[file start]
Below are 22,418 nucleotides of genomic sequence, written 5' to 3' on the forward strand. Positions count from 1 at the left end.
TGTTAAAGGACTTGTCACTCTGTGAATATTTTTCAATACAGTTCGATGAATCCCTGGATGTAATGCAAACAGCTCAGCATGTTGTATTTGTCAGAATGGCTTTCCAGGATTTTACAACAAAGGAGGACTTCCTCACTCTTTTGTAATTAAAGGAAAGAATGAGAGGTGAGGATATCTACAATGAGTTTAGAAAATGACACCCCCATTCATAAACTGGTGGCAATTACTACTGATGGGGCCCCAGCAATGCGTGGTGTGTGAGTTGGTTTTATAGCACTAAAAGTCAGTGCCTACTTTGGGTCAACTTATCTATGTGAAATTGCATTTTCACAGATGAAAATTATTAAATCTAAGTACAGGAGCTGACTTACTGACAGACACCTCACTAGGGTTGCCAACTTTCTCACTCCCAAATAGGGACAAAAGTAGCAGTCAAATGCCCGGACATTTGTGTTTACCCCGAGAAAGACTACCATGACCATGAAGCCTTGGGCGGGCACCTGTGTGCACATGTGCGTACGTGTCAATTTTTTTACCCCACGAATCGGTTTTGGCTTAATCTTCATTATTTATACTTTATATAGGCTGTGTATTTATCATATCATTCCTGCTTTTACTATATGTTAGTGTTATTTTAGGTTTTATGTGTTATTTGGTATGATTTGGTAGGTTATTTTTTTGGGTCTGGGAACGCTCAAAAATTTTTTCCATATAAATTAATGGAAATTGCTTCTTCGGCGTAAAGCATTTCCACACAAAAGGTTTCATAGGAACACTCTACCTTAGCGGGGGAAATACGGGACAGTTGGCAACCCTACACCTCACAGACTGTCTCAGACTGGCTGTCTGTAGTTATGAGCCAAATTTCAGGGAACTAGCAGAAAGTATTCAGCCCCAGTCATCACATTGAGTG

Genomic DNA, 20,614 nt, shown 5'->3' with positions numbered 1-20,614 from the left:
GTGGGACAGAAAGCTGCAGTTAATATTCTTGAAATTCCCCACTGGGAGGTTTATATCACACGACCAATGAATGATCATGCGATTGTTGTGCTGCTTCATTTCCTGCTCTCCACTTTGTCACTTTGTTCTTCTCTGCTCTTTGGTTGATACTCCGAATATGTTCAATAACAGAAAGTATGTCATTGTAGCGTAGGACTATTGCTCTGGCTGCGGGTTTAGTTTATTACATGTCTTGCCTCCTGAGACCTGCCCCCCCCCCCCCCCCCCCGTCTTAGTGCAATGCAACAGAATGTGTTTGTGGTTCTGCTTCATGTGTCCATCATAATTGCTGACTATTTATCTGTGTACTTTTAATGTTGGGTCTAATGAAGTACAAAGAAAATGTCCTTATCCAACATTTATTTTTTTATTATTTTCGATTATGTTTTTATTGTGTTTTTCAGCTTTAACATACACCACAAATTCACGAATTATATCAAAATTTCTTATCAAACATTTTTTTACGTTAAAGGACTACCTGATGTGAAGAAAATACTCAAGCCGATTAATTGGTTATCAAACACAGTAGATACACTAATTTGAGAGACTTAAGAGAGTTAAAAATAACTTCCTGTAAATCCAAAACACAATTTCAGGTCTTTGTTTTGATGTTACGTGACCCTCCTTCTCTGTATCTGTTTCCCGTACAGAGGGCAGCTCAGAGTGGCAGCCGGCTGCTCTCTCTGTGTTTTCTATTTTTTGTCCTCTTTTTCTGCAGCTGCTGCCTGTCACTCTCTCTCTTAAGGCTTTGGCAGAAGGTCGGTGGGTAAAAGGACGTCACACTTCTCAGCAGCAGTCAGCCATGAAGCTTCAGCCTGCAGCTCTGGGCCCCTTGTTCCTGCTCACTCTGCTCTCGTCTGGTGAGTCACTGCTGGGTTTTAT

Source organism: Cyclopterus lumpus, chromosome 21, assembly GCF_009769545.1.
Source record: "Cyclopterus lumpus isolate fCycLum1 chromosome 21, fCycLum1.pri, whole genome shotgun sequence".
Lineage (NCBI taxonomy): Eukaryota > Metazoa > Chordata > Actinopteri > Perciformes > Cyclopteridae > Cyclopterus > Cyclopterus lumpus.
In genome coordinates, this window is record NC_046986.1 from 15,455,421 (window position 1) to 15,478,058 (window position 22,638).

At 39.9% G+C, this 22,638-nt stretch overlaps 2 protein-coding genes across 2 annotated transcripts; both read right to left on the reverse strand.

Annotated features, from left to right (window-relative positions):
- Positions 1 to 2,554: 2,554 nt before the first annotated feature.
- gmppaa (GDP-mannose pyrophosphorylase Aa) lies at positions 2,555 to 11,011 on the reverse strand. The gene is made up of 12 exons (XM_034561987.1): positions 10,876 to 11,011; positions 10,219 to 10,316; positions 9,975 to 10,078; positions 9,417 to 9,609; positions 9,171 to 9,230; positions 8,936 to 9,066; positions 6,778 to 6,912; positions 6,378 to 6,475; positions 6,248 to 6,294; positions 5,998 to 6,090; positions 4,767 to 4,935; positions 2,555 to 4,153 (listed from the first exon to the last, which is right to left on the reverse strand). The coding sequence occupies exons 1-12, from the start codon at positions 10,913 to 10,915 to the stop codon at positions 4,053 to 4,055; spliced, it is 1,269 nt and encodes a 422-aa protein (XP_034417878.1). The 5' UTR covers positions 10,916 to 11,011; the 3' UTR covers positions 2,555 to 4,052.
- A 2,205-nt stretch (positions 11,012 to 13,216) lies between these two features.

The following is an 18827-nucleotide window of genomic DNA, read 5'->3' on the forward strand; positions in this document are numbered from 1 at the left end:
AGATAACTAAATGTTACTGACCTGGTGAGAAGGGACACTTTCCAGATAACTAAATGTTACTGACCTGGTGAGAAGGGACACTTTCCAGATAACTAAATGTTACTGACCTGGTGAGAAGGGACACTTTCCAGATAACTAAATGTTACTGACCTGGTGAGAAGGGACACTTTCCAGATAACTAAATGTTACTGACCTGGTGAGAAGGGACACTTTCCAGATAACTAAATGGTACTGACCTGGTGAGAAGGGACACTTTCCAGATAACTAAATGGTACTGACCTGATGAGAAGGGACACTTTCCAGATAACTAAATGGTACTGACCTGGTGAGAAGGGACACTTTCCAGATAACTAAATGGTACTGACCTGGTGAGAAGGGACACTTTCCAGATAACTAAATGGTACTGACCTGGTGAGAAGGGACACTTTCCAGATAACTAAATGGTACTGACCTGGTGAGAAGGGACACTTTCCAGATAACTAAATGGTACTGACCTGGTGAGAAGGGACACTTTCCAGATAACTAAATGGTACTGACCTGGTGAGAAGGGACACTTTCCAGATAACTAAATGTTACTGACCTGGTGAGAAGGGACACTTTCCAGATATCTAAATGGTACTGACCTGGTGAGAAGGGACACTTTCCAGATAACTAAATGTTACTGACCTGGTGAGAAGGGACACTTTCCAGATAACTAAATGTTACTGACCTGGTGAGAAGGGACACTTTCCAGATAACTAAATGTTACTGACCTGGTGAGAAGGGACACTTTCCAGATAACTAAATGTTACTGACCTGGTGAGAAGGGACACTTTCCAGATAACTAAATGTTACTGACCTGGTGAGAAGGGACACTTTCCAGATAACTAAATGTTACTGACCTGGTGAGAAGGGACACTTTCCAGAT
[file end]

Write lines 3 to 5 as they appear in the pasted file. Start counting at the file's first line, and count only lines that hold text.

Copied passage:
Genomic DNA, 20,614 nt, shown 5'->3' with positions numbered 1-20,614 from the left:
GTGGGACAGAAAGCTGCAGTTAATATTCTTGAAATTCCCCACTGGGAGGTTTATATCACACGACCAATGAATGATCATGCGATTGTTGTGCTGCTTCATTTCCTGCTCTCCACTTTGTCACTTTGTTCTTCTCTGCTCTTTGGTTGATACTCCGAATATGTTCAATAACAGAAAGTATGTCATTGTAGCGTAGGACTATTGCTCTGGCTGCGGGTTTAGTTTATTACATGTCTTGCCTCCTGAGACCTGCCCCCCCCCCCCCCCCCCCGTCTTAGTGCAATGCAACAGAATGTGTTTGTGGTTCTGCTTCATGTGTCCATCATAATTGCTGACTATTTATCTGTGTACTTTTAATGTTGGGTCTAATGAAGTACAAAGAAAATGTCCTTATCCAACATTTATTTTTTTATTATTTTCGATTATGTTTTTATTGTGTTTTTCAGCTTTAACATACACCACAAATTCACGAATTATATCAAAATTTCTTATCAAACATTTTTTTACGTTAAAGGACTACCTGATGTGAAGAAAATACTCAAGCCGATTAATTGGTTATCAAACACAGTAGATACACTAATTTGAGAGACTTAAGAGAGTTAAAAATAACTTCCTGTAAATCCAAAACACAATTTCAGGTCTTTGTTTTGATGTTACGTGACCCTCCTTCTCTGTATCTGTTTCCCGTACAGAGGGCAGCTCAGAGTGGCAGCCGGCTGCTCTCTCTGTGTTTTCTATTTTTTGTCCTCTTTTTCTGCAGCTGCTGCCTGTCACTCTCTCTCTTAAGGCTTTGGCAGAAGGTCGGTGGGTAAAAGGACGTCACACTTCTCAGCAGCAGTCAGCCATGAAGCTTCAGCCTGCAGCTCTGGGCCCCTTGTTCCTGCTCACTCTGCTCTCGTCTGGTGAGTCACTGCTGGGTTTTAT

Source organism: Cyclopterus lumpus, chromosome 21, assembly GCF_009769545.1.